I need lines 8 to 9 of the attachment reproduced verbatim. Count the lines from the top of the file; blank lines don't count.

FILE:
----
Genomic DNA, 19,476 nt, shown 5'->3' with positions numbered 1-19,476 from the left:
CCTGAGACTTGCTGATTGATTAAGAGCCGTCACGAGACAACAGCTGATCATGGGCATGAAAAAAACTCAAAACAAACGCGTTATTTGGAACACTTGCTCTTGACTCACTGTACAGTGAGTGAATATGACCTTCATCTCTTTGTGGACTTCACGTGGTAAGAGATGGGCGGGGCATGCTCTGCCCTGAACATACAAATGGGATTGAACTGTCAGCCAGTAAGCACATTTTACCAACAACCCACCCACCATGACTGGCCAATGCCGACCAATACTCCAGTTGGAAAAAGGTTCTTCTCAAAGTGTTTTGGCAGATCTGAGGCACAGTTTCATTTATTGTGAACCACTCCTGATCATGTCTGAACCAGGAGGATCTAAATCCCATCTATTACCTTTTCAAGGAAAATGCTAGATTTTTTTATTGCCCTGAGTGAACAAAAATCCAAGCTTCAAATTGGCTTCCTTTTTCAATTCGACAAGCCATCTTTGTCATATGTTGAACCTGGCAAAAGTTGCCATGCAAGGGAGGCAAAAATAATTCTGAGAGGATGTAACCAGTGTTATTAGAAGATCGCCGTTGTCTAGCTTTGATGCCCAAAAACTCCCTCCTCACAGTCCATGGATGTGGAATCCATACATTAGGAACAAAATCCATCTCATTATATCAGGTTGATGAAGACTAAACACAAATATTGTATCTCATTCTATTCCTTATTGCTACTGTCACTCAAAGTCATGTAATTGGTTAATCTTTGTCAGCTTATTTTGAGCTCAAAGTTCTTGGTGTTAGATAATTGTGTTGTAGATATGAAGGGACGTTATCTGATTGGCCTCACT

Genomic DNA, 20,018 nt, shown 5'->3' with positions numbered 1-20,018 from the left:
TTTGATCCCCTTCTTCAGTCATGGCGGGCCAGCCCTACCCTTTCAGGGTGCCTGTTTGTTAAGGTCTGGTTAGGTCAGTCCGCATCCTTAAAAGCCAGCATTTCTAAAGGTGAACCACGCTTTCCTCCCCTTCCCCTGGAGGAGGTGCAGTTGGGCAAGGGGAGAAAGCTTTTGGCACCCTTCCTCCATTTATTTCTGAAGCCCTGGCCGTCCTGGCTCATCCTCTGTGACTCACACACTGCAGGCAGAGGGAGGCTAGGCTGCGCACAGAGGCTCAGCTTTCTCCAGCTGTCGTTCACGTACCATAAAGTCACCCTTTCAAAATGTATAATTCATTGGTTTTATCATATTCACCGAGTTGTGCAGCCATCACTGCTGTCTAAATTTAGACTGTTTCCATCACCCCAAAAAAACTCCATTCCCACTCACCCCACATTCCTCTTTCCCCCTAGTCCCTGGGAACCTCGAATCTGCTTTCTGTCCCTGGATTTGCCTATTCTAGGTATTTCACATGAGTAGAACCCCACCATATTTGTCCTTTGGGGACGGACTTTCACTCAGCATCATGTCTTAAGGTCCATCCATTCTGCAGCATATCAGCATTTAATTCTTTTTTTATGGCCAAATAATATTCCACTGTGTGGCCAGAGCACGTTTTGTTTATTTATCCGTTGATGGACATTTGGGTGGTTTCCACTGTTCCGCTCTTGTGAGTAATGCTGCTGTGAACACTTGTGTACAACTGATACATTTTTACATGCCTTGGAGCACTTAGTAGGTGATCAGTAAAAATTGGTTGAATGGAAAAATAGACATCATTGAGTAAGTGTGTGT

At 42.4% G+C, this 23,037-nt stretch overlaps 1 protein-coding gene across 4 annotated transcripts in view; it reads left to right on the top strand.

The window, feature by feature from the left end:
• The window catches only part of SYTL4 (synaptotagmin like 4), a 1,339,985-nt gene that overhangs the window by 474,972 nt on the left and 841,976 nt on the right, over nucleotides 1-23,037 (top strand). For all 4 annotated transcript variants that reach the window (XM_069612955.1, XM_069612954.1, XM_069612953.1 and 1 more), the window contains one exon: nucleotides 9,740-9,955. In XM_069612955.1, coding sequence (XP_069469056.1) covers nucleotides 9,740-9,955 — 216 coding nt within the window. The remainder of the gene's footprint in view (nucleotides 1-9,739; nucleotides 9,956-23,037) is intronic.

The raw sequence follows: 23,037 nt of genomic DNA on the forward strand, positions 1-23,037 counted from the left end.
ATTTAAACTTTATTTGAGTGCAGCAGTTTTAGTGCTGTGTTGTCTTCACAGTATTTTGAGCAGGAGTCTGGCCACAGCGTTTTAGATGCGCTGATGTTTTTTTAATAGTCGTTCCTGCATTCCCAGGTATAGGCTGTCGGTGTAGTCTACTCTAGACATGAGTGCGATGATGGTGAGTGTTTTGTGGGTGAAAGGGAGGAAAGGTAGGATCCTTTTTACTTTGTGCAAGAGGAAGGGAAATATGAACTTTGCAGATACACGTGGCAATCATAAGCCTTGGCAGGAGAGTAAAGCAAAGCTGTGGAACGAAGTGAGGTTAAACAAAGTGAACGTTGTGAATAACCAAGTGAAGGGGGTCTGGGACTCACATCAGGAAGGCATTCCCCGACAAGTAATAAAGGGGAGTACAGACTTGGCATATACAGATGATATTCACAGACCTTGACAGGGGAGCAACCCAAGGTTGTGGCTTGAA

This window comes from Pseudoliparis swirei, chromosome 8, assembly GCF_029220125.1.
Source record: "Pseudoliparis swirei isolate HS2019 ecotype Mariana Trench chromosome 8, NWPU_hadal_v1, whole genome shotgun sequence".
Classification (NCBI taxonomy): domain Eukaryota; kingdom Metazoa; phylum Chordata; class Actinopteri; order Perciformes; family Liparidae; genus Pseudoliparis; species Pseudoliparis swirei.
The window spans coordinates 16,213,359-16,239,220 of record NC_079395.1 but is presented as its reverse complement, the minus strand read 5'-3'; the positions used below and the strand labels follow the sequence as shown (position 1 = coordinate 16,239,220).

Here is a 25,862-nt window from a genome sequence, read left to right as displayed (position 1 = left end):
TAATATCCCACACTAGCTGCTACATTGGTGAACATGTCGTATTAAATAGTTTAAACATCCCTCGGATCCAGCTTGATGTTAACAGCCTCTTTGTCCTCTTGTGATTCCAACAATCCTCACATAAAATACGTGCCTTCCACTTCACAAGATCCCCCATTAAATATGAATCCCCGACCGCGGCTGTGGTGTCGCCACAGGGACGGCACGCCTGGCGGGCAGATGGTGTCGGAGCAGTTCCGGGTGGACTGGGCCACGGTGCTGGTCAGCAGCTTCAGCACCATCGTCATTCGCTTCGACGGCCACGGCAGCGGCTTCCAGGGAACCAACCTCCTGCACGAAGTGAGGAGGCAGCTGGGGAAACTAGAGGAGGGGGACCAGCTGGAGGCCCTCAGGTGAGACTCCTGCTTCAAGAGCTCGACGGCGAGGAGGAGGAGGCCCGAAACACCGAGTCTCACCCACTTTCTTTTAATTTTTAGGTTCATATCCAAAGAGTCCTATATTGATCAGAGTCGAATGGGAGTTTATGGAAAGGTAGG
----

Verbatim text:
The raw sequence follows: 23,037 nt of genomic DNA on the forward strand, positions 1-23,037 counted from the left end.
ATTTAAACTTTATTTGAGTGCAGCAGTTTTAGTGCTGTGTTGTCTTCACAGTATTTTGAGCAGGAGTCTGGCCACAGCGTTTTAGATGCGCTGATGTTTTTTTAATAGTCGTTCCTGCATTCCCAGGTATAGGCTGTCGGTGTAGTCTACTCTAGACATGAGTGCGATGATGGTGAGTGTTTTGTGGGTGAAAGGGAGGAAAGGTAGGATCCTTTTTACTTTGTGCAAGAGGAAGGGAAATATGAACTTTGCAGATACACGTGGCAATCATAAGCCTTGGCAGGAGAGTAAAGCAAAGCTGTGGAACGAAGTGAGGTTAAACAAAGTGAACGTTGTGAATAACCAAGTGAAGGGGGTCTGGGACTCACATCAGGAAGGCATTCCCCGACAAGTAATAAAGGGGAGTACAGACTTGGCATATACAGATGATATTCACAGACCTTGACAGGGGAGCAACCCAAGGTTGTGGCTTGAA